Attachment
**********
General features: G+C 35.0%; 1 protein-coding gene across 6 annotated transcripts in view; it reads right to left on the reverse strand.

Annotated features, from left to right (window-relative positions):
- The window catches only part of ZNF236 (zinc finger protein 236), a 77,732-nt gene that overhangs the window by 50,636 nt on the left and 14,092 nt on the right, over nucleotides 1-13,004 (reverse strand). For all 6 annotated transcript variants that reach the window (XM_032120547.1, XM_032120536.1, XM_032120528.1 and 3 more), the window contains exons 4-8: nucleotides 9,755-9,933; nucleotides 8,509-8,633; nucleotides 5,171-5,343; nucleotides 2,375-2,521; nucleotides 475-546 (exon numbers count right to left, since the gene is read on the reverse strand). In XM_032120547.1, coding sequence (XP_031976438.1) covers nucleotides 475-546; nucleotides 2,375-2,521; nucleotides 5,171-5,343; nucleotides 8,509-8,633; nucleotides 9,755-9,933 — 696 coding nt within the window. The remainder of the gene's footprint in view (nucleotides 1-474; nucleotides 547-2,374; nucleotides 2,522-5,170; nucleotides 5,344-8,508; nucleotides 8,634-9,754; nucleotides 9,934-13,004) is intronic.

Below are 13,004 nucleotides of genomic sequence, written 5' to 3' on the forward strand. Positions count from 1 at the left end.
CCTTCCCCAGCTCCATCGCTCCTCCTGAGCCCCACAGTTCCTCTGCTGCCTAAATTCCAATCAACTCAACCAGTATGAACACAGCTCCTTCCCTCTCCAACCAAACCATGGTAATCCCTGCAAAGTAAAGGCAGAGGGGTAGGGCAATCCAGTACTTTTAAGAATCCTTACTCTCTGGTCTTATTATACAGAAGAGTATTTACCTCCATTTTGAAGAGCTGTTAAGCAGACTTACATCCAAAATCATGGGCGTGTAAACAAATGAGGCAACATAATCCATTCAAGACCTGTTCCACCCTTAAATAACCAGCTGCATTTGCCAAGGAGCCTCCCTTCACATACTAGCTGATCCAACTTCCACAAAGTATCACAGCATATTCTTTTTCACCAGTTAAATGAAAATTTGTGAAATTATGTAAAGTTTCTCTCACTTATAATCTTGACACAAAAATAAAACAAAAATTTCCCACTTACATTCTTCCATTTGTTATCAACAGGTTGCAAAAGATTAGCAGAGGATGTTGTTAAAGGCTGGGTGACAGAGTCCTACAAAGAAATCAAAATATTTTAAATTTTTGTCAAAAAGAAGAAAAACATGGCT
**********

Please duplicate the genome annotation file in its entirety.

General features: G+C 35.0%; 1 protein-coding gene across 6 annotated transcripts in view; it reads right to left on the reverse strand.

Annotated features, from left to right (window-relative positions):
- The window catches only part of ZNF236 (zinc finger protein 236), a 77,732-nt gene that overhangs the window by 50,636 nt on the left and 14,092 nt on the right, over nucleotides 1-13,004 (reverse strand). For all 6 annotated transcript variants that reach the window (XM_032120547.1, XM_032120536.1, XM_032120528.1 and 3 more), the window contains exons 4-8: nucleotides 9,755-9,933; nucleotides 8,509-8,633; nucleotides 5,171-5,343; nucleotides 2,375-2,521; nucleotides 475-546 (exon numbers count right to left, since the gene is read on the reverse strand). In XM_032120547.1, coding sequence (XP_031976438.1) covers nucleotides 475-546; nucleotides 2,375-2,521; nucleotides 5,171-5,343; nucleotides 8,509-8,633; nucleotides 9,755-9,933 — 696 coding nt within the window. The remainder of the gene's footprint in view (nucleotides 1-474; nucleotides 547-2,374; nucleotides 2,522-5,170; nucleotides 5,344-8,508; nucleotides 8,634-9,754; nucleotides 9,934-13,004) is intronic.

Below are 13,004 nucleotides of genomic sequence, written 5' to 3' on the forward strand. Positions count from 1 at the left end.
CCTTCCCCAGCTCCATCGCTCCTCCTGAGCCCCACAGTTCCTCTGCTGCCTAAATTCCAATCAACTCAACCAGTATGAACACAGCTCCTTCCCTCTCCAACCAAACCATGGTAATCCCTGCAAAGTAAAGGCAGAGGGGTAGGGCAATCCAGTACTTTTAAGAATCCTTACTCTCTGGTCTTATTATACAGAAGAGTATTTACCTCCATTTTGAAGAGCTGTTAAGCAGACTTACATCCAAAATCATGGGCGTGTAAACAAATGAGGCAACATAATCCATTCAAGACCTGTTCCACCCTTAAATAACCAGCTGCATTTGCCAAGGAGCCTCCCTTCACATACTAGCTGATCCAACTTCCACAAAGTATCACAGCATATTCTTTTTCACCAGTTAAATGAAAATTTGTGAAATTATGTAAAGTTTCTCTCACTTATAATCTTGACACAAAAATAAAACAAAAATTTCCCACTTACATTCTTCCATTTGTTATCAACAGGTTGCAAAAGATTAGCAGAGGATGTTGTTAAAGGCTGGGTGACAGAGTCCTACAAAGAAATCAAAATATTTTAAATTTTTGTCAAAAAGAAGAAAAACATGGCT